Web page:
Teaching is not easy!!

I do appreciate that the first few weeks can be a difficult settling in time for both teacher and students. As mentioned there is no shallow end!

At the beginning of the year it is important to establish routines to give both teacher and students a sense of security.  I have always liked the advice that wing walkers used when balancing on the wings of ex WW1 planes  at air shows after the war , ‘Never let go of anything until  you have got hold of something else’.

I also believe it is important to accept students as they are and then to slowly set about helping them achieve better work – to slowly develop a sense of personal quality. It is my experience that many students will not have gained this appreciation from their previous classes.

Teaching is the 'canny art of intellectual temptation'.

I believe strongly in the idea ‘people get good at what they get good at’ (Jerome Bruner) and that ‘teaching is the canny art of intellectual temptation’. If students are given tasks that think are reasonable, and if students are given all the help required (the concept of ‘scaffolding’), then they are all  capable of improvement – even in the first term of the year. Some students may take a long time to show improvement – but with time and support they will surprise themselves. Some students, in my experience, will only show dramatic growth if they continue with the teacher for a second year.

Importance of respectful relationships.

Achieving quality learning depends on positive respectful relationships, interesting relevant things to become involved in and teachers working really hard to help each learner improve. In some cases, for mutual survival, it will be necessary to do things because ‘we have to’ – students will understand this.

I wasn't expecting miracles - maybe I visited too early!
I wasn't expecting miracles on my visits. I was just hoping for the early signs of the beginning of quality learning – the beginning of the class being a home for mutual studies by teachers and their students. Students as 'seekers, users and creators of their own knowledge'. ( NZC 2007)

Anyway – what would I know!
It’s not too late to start the quality journey.

Here are some practical links;

Inquiry approach - see co-constructivist model below
Room environment
Wall display ideas.

Just to prove me wrong!!!!  Take look at this great blog!


Allan Alach said...

I suspect, deep down inside, you expected what you found, even though your heart would have wished otherwise. It will get worse....

Bruce Hammonds said...

To be honest Allan I wanted to see what I would have expected when I was a teacher and principal but things have changed since those days - and for the worse as you say. If the government is returned creative or holistic student centred education will be lost. Standardised education will become the norm, dictated by testing just when NZ needs a personalised approach focussed on developing the gifts and talents of all students.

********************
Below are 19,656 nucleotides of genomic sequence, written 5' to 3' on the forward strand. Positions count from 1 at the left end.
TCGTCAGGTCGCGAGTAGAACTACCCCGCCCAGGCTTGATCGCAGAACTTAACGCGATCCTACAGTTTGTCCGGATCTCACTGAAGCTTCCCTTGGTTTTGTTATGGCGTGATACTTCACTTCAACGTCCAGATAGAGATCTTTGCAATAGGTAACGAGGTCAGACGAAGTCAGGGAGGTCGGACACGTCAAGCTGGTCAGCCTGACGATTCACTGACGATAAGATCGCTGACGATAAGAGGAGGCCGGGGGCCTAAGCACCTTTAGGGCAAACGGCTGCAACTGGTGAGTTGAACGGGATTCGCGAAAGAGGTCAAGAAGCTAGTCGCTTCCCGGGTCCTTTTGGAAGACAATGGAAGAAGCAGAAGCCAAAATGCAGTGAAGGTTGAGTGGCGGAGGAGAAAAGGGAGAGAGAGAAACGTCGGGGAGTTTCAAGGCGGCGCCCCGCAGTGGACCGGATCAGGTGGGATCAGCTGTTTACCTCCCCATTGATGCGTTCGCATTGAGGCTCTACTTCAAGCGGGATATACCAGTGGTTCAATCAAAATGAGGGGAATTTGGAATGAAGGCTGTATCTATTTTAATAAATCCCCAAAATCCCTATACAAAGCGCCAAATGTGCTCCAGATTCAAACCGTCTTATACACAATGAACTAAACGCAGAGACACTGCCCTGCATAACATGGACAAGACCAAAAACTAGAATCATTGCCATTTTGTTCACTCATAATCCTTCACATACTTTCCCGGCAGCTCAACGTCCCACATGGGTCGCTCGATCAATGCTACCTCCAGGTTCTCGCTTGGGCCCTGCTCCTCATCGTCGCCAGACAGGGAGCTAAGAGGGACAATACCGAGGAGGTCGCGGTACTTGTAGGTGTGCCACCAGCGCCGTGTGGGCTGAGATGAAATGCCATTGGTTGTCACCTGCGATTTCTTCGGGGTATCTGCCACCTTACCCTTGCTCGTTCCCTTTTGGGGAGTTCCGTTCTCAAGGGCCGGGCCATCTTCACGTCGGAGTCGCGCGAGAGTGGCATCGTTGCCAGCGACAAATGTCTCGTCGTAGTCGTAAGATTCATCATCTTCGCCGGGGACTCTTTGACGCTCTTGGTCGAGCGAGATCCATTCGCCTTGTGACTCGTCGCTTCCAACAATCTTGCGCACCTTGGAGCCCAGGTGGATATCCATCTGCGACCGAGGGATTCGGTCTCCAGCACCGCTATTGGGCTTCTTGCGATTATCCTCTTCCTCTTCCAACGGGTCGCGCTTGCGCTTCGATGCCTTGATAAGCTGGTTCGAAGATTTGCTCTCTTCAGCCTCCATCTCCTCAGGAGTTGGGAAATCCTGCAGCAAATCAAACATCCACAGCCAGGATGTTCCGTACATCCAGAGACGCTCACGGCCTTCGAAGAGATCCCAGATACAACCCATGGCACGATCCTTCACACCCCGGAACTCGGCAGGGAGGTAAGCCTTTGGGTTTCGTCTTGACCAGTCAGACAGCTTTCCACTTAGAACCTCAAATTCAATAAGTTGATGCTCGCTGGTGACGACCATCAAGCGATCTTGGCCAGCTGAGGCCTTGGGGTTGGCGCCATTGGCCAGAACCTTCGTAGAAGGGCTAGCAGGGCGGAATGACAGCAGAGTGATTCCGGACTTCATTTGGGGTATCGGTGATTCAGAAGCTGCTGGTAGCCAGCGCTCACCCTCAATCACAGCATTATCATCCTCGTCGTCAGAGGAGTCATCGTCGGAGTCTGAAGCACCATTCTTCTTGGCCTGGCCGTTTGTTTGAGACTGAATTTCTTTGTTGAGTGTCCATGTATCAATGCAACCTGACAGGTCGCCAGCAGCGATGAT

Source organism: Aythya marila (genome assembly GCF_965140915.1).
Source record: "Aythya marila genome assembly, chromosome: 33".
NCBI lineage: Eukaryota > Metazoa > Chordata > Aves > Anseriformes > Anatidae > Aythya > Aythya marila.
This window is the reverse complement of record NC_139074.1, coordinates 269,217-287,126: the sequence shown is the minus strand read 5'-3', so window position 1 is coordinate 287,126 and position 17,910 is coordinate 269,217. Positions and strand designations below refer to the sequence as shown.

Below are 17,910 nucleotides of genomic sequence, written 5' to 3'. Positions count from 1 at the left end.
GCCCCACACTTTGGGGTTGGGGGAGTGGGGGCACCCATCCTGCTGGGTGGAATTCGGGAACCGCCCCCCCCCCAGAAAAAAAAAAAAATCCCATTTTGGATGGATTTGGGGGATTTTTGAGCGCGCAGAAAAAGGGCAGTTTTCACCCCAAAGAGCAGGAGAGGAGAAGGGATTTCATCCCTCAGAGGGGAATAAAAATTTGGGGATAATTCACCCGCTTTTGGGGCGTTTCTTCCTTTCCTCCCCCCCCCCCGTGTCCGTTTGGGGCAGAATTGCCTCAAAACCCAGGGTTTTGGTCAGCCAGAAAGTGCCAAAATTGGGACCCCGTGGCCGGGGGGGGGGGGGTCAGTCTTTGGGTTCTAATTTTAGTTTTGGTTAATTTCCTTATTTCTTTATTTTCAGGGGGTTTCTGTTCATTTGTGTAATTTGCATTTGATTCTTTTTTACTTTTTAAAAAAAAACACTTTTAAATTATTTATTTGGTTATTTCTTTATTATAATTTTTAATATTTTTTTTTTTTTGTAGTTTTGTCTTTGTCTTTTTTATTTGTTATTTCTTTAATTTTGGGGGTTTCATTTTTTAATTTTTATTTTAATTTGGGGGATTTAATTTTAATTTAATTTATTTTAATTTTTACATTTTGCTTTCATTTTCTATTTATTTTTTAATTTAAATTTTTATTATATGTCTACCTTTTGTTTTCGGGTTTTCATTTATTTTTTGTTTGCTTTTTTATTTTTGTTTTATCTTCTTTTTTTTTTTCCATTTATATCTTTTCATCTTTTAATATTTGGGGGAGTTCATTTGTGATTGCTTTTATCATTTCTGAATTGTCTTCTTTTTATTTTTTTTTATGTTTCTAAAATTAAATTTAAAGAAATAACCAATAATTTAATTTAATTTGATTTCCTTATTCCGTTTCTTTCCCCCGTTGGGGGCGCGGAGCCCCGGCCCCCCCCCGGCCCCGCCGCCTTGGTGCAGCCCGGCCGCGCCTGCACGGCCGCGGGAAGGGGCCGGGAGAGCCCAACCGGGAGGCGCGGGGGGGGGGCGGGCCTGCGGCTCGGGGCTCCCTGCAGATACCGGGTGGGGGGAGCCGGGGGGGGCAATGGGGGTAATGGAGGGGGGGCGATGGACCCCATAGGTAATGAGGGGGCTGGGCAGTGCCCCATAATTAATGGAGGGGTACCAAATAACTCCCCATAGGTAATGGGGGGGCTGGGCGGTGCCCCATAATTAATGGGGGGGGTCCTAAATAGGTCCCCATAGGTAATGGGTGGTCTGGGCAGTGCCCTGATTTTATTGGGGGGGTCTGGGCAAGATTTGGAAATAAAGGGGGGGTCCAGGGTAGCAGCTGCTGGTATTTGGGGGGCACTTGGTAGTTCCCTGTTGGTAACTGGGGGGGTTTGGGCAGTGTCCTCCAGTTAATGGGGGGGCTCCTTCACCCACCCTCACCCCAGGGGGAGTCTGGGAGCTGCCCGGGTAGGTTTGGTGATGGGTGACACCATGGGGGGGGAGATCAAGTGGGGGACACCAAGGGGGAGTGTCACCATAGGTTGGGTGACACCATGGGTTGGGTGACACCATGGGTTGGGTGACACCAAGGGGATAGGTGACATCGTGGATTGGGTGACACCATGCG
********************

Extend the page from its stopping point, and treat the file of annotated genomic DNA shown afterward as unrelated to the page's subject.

Anonymous said...

"Anyway what would I know". Sadly experience counts for little and teachers who have it choose to tuck quietly away to be left in peace or move on.
Here are some sad changes I have seen in junior rooms ( its been a while since I taught juniors and I respect the teachers who work in that area but they seem to be their own worst enemies.)
1. It's all small group work and teachers claim that they have 15 reading levels in a room because somewhere along the way reading at a level of the colour wheel has become three levels- (Green 1,2 and 3) So while they 'direct teach' with all these groups the majority of the class are busy doing not much. ( Same in Maths)
2. They don't have time to read to children. i remember 3 books in the morning, two after morning tea and another three after lunch from the box beside my chair. Teachers now say they have to fit in phonics programmes ( purchased and proscribed horrors) and just don't have time to read to. ( Interesting to note that the skill of reading to is being lost- I remember the wonderful Mem Fox over here some years ago teaching the basics that i thought everyone knew)
3. You mentioned that ability grouping- reading, writing and maths and spelling and handwriting!!!! What happens to the scattergun approach ( whole lesson) followed by the targeted approach to get in beside the kids who needed help or extension. Movement between groups is very rare and grouping becomes a self fulfilling prophecy
4. No time for topic! No fun in the day. ( if that's the teacher's complaint - imagine how the kids feel)
5. Classroom displays have to be "perfect" models so teachers spend time typing up kids work bringing about false expectations from parents later.
6. Learning Centres have vanished. Letter tables gone. Science corners a thing of the past. No big blocks. Water and sand play are too messy. Art is about gluing down precut shapes and all the sameness to make pretty displays.
All this pressure comes from within the junior school teaching community. They were doing it to themselves before national standards came along.
I'm not picking on juniors but it came as such a surprise because I've been at intermediate level for a while.

Bruce Hammonds said...

Thanks so much for your comment. Authentic creative teacher voice has been replaced by formulaic 'best practices' which in turn become 'fixed practices'. Clone like is one ay to describe schools these days.